America’s historical memory has glossed over the reality surrounding Martin Luther King Jr., said a Danville native who is now an assistant attorney general in North Carolina.
“We’ve made Dr. King into the happiest negro,” Torrey Dixon said during a speech at the 19th annual Martin Luther King Jr. Day Celebration Breakfast at the Stratford Conference Center on Monday morning.
The event was held by the Rho Iota Chapter of Omega Psi Phi Fraternity Inc.
Dixon, a 2000 graduate of Averett University and a graduate of Duke Law School and Duke Divinity School, told hundreds of people in attendance that America celebrates Independence Day with no mention of slavery, and Columbus Day with no mention of atrocities against Native Americans.
The same principle can be applied to the way many people view King.
“Where can we find the real Dr. King?” Dixon said.
He graduated from Morehouse College in 1948 at 19 and in the mid-1950s, his home was bombed by segregationists due to the Montgomery (Alabama) Bus Boycott, Dixon pointed out.
“We are not hurt, and remember that if anything happens to me, there will be others to take my place,” Dixon quoted King as saying following the incident.
In 1958, King was stabbed by a demented woman while he was signing copies of his first book in a Harlem department store. If he had just sneezed then, he would have died, Dixon said.
He visited Danville three times in 1963 and was issued a federal injunction ordering him not to demonstrate in the city, Dixon said.
“I have so many injunctions that I don’t even look at them anymore,” Dixon quoted King as saying. “I was enjoined Jan. 15, 1929, when I was born in the United States a negro.”
Dixon noted that Danville, the last capital of the Confederacy, had the worst resistance to desegregation and police brutality, according to King.
“Danville had the worst police brutality he had seen,” Dixon said.
King also called for a “future showdown” in three cities, Birmingham and Montgomery, Alabama, and Danville, Dixon said.
In his 1964 book, “Why We Can’t Wait,” King called for reparations for black people.
“No amount of gold could provide an adequate compensation for the exploitation and humiliation of the negro in America down through the centuries,” Dixon said, quoting King’s book. “Not all the wealth of this affluent society could meet the bill. Yet a price can be placed on unpaid wages.”
King also criticized the capitalist system in 1967: “We have deluded ourselves into believing the myth that capitalism grew and prospered out of the Protestant work ethic and sacrifice. The fact is that capitalism was built on the exploitation and suffering of black slaves and continues to thrive on the exploitation of the poor, both black and white, both here and abroad.”
He publicly opposed the Vietnam War and equated American foreign policy with that of Nazi Germany, Dixon pointed out.
Out of King’s and others’ struggles came the Civil Rights Act, the Voting Rights Act and the Fair Housing Act, Dixon said.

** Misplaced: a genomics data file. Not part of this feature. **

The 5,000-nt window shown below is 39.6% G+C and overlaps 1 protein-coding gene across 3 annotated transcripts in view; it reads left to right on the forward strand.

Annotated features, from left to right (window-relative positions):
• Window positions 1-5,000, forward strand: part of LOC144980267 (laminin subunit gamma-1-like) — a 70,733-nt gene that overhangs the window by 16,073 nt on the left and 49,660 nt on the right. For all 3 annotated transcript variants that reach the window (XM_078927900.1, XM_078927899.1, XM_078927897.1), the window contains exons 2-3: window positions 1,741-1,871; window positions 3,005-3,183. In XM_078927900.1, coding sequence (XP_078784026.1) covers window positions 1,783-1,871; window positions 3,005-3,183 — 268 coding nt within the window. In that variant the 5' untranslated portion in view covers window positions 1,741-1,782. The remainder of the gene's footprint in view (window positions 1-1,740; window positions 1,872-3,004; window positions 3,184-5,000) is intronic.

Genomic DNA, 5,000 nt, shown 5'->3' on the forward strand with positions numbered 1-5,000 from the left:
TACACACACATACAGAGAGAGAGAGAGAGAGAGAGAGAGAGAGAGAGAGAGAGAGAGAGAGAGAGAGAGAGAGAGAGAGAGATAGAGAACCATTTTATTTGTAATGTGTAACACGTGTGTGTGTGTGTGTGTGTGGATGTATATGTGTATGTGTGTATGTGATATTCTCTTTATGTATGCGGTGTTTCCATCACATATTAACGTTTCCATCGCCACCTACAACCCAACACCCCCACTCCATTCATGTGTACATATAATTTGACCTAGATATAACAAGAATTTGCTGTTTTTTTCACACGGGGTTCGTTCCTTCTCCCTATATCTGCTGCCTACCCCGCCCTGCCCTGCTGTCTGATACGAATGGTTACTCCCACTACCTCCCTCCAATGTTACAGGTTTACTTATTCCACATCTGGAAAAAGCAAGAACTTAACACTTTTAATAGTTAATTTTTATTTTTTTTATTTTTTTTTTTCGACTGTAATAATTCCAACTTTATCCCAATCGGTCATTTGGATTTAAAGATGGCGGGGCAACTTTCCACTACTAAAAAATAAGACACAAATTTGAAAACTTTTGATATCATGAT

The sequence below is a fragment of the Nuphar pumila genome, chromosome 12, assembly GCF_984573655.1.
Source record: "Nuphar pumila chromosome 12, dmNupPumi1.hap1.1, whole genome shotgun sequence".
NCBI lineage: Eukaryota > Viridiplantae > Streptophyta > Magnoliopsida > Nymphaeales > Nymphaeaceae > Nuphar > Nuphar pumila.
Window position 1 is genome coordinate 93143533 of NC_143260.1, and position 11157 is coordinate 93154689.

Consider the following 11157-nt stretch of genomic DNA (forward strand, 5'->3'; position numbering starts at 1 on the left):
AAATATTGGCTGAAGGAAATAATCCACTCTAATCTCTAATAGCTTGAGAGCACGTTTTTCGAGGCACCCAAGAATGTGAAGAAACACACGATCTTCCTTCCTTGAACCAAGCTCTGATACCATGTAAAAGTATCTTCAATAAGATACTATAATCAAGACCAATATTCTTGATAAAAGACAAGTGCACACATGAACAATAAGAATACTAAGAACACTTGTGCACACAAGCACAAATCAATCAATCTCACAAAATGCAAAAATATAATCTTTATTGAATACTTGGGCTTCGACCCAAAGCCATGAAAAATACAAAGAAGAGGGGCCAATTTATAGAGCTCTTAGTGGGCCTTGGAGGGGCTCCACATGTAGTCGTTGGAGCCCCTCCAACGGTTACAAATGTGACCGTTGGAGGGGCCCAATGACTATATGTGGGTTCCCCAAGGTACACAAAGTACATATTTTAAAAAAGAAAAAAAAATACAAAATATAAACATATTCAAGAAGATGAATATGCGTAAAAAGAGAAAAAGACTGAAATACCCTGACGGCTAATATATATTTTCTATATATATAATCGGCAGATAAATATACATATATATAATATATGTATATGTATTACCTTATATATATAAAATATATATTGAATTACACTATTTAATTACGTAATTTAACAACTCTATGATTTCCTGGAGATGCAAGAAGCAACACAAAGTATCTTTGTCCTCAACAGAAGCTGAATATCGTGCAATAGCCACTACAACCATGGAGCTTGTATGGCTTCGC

Before Dixon’s speech, Danville Mayor Alonzo Jones said King emphasized a message of staying together and maintaining unity in order to make progress.
“We cannot stand separated and hope to advance,” Jones said. “Together, we strive for a better Danville.”
“If Dr. King would have been alive today, he would be 90 years old,” he added. “What would he say?”
As for his own life, Dixon said he decided to work in civil rights law because he wanted to make real change.
He pointed to his own experiences with racism that led him to pursue work in civil rights.
In the late 1990s, he attended a wedding with a white friend of his in Northern Virginia as an uninvited guest.
“His parents did not want him to drive to the mountains alone,” Dixon recalled. “So I agreed to go. When I got there I realized it was an all-white affair, and I am not talking about the wedding parties’ attire.”
When the reception band began playing 1970s funk, Dixon experienced an unpleasant surprise.
“Everyone at the reception simultaneously pulled out nappy afro wigs from a box and put them on,” he said. “Sometimes being black in America feels like making the best of a wedding you were not originally invited to.”
Dixon also recalled being stopped and unjustifiably detained by campus police while walking from the library to his American history class in law school.
During his speech, he urged everyone to “be more than dreamers in facing the real challenges of today.”
“You have a Supreme Court that has already overturned half of the Voting Rights Act and is now more stacked with Trump appointees,” he said. “It is now waiting to hear cases which place what is left of affirmative action on the chopping block. We just had direct voter disenfranchisement in North Carolina in our last election.”
However, “you cannot sit still,” he added.
“You can’t be stopped by Trump’s walls around the poor, around anyone who is not white, wealthy and male,” he said. “By faith, you are the sons and daughters of the Israelites who did more than just dream, but they marched and marched around the walls of Jericho until the walls came tumbling down. You’ve got work to do.”
The event included selected songs performed by members of Averett University’s Black Student Union.
Omega Psi Phi member James Green, who introduced Dixon, likened him to King due to Dixon’s work in civil rights.
“Let’s look at him as our Martin Luther King today, from Danville,” Green said just before Dixon spoke.